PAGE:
Although Dvorák’s stay in America (1892–95) was very successful, the composer suffered a good deal from homesickness. He had begun the string quartet in A flat major in New York, but continued with it only after his return to Bohemia in December 1895. There is no trace of the influence of Indian or African-American music in this, his final chamber work; rather, the piece is striking for the amount of cantabile themes and motives, and their contrasting and artistic treatment. It seems that his relief at seeing his children and family again directly influenced the work. Dvorák himself wrote in a letter during its composition that “Almighty God has granted us this cheerful moment, and thus we all feel unutterably happy”. This Henle publication is the first Urtext edition of the quartet since 1955.
- String Quartet A flat major op. 105
Antonín Dvorák (1841 – 1904) had been active since autumn 1892 as Music Director of the National Conservatory of Music in New York. In 1895, as in the preceding year, he spent his summer holidays in Bohemia. In August he decided not to return to America. Besides the Conservatory’s strained financial situation, his homesickness and the separation from his children … more
About the composer
With Smetana he is the most famous Czech composer of the nineteenth century, contributing to the dissemination and appreciation of Czech music throughout the world. Among his around 200 works, encompassing all standard genres, are nine symphonies, fourteen string quartets, and twelve operas.
|1841||Born in Nelahozeves (Mühlhausen) on the Vltava River on September 8, the son of a butcher and innkeeper.|
|1853||Attends the training school in Zlonice; there he receives a comprehensive musical education from Josef Toman and the cantor Antonín Liehmann; subsequent education in Česká Kamenice (1856–57).|
|1857–59||Studies at the organ school in Prague. Until 1871 he will earn his living as a music teacher, organist, and violist.|
|1861||String Quintet No. 1 in A minor, considered his first work.|
|1862||Position as solo violist in the orchestra of the Bohemian Provisional Theater (conducted by Smetana, among others)|
|1873||Breakthrough with the premiere in Prague of his patriotic hymn “The Heirs of the White Mountain,” Op. 30. Employment at the private Prague School of Music. Several state scholarships.|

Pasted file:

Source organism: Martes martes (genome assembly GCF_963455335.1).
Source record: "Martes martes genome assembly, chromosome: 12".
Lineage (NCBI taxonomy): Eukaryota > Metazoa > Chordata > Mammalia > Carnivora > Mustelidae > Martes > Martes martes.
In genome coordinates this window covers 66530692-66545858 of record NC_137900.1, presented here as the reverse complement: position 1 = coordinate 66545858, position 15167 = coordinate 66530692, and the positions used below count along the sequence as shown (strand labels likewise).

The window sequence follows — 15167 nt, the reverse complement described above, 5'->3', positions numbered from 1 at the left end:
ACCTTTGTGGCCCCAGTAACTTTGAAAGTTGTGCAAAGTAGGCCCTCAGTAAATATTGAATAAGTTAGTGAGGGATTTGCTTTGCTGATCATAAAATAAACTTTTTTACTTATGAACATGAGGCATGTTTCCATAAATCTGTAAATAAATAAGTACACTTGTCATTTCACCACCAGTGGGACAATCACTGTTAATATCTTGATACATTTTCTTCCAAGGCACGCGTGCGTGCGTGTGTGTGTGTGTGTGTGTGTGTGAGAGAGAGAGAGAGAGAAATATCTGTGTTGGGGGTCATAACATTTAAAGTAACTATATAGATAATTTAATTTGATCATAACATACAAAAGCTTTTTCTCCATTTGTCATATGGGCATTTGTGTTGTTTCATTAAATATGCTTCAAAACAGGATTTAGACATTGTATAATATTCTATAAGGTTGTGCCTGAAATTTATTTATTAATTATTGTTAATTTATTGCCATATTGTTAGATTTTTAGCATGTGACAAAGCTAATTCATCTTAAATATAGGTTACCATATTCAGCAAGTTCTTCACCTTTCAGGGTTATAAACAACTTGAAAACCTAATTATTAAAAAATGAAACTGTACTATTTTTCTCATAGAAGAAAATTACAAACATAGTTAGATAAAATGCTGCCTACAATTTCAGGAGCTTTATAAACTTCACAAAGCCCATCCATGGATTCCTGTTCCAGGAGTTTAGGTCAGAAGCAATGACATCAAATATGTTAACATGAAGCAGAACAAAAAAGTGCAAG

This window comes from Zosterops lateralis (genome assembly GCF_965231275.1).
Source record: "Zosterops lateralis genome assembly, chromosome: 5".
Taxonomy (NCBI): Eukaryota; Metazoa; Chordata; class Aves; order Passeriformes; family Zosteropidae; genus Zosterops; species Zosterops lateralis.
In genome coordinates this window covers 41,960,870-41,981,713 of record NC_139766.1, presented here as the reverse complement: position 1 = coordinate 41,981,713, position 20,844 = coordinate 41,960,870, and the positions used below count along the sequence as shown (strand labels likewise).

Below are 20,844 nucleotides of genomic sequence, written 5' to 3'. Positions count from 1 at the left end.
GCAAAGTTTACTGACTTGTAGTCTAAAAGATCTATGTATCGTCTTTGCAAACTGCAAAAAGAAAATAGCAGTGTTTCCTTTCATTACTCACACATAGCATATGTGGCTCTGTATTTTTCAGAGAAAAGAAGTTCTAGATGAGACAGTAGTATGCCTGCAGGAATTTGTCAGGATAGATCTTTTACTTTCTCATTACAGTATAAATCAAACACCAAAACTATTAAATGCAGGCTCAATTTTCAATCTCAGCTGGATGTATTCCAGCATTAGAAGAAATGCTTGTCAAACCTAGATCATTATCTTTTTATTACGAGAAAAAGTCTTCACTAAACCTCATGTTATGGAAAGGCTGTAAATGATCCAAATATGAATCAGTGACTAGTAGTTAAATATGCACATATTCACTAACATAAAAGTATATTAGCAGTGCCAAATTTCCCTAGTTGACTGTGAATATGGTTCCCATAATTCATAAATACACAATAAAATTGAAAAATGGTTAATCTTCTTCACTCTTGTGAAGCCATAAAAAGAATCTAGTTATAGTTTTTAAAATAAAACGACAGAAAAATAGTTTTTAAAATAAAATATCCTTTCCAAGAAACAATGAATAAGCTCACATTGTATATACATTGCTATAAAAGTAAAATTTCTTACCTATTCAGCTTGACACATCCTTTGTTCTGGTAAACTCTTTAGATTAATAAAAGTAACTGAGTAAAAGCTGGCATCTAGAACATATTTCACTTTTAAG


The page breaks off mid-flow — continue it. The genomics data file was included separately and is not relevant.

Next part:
|1874–77||Organist at St. Adalbert church.|
|from 1876||“Moravian Duets,” Opp. 20, 29, 32, and 38 (1876–77), “Slavonic Rhapsodies,” Op. 45 and the first series of “Slavonic Dances,” Op. 46 (both from 1878) enjoy great success. His fame abroad grows.|
|1882||Premiere of the opera “Dimitrij”, in the tradition of grand opera.|
|1884||First invitation to England, after which eight more will follow.|
|1886||Premiere of his oratorio “Saint Ludmila,” Op. 71.|
|1891||Professor of composition at the Prague Conservatory.|
|1891–95||Director of the National Conservatory of Music in New York.|
|1893||Premiere in New York of Symphony No. 9, “From the New World,” Op. 95 (American folkloric elements, cyclic techniques).|
|1901||Premiere in Prague of his most famous opera, “Rusalka.”|
|1904||Premiere in Prague of his last opera, “Armida.” Death in Prague on May 1.|
About the authors
This new edition continues Henle`s tradition of excellence and will be of great value for musicians interested in this great masterpiece of the string quartet repertoire.
Wie von Henle-Ausgaben bekannt erfreut auch diese Ausgabe durch das vorausschauende Druckbild der Seiten in puncto gefahrenfreies Blättern (ausklappbare Seiten) sowie angenehme Lesbarkeit (nicht zu dichter Satz) mit einem hohen Spielkomfort. (...) Eine interpretenorientierte Ausgabe, mit der sowohl gut geprobt als auch gut konzentriert werden kann.
Henle`s fastidious new printing of the study score complements an equally meticulous set of pristine parts that are easy to read, making a very welcome addition to the quartet library.